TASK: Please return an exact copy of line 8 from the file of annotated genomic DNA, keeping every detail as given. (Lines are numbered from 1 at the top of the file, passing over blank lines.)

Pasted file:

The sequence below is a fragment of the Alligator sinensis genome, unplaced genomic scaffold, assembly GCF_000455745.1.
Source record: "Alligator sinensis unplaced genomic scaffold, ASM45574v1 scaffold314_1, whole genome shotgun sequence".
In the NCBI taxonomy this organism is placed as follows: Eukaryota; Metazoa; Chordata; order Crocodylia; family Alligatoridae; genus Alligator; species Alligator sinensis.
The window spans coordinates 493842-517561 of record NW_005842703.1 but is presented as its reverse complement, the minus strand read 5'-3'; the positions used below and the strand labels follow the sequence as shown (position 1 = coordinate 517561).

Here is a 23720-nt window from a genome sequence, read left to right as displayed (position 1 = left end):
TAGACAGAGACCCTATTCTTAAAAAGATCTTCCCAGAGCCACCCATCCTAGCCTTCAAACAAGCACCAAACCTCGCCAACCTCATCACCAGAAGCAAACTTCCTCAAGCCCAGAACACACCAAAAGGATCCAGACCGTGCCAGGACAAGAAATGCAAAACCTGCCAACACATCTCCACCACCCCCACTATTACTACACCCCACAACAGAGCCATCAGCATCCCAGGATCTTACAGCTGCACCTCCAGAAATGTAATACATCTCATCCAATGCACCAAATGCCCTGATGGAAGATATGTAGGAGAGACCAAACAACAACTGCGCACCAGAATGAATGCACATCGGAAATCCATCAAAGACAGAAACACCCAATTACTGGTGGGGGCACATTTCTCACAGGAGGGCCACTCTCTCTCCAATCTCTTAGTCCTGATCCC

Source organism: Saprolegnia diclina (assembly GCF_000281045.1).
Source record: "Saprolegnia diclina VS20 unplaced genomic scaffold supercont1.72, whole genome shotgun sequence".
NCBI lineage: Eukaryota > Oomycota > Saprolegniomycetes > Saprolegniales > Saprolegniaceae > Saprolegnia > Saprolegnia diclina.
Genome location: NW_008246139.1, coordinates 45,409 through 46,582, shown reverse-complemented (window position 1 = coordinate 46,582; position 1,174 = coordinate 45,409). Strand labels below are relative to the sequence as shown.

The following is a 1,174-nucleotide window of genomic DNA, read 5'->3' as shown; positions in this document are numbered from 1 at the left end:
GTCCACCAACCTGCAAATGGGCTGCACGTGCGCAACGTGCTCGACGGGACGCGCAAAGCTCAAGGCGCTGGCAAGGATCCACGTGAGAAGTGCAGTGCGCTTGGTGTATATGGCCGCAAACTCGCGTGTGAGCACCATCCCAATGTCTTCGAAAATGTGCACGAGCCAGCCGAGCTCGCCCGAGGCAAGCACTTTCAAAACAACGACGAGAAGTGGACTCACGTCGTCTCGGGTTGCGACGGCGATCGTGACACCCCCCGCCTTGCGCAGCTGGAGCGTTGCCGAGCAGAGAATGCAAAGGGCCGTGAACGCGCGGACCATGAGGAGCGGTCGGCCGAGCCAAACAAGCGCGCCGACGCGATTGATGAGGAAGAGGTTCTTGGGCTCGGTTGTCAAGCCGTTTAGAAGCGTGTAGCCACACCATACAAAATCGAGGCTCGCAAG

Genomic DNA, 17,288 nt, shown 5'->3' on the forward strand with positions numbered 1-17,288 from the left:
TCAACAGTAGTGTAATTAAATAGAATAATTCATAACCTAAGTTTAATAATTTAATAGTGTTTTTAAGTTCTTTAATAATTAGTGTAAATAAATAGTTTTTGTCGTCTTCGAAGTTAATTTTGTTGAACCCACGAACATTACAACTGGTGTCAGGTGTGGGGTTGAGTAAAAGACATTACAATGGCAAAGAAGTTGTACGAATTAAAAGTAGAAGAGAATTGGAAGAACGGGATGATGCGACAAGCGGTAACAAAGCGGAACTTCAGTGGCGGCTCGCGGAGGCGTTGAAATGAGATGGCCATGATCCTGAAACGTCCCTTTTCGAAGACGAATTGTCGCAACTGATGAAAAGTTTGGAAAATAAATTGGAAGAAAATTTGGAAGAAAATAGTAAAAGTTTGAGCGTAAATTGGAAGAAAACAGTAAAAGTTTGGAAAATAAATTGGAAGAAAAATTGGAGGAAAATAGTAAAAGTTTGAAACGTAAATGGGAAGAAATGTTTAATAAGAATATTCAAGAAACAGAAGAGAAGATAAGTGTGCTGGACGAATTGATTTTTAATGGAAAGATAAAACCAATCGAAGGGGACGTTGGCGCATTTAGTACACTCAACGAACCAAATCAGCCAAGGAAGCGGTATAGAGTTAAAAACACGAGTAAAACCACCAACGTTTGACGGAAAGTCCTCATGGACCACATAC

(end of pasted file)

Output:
Source record: "Saprolegnia diclina VS20 unplaced genomic scaffold supercont1.72, whole genome shotgun sequence".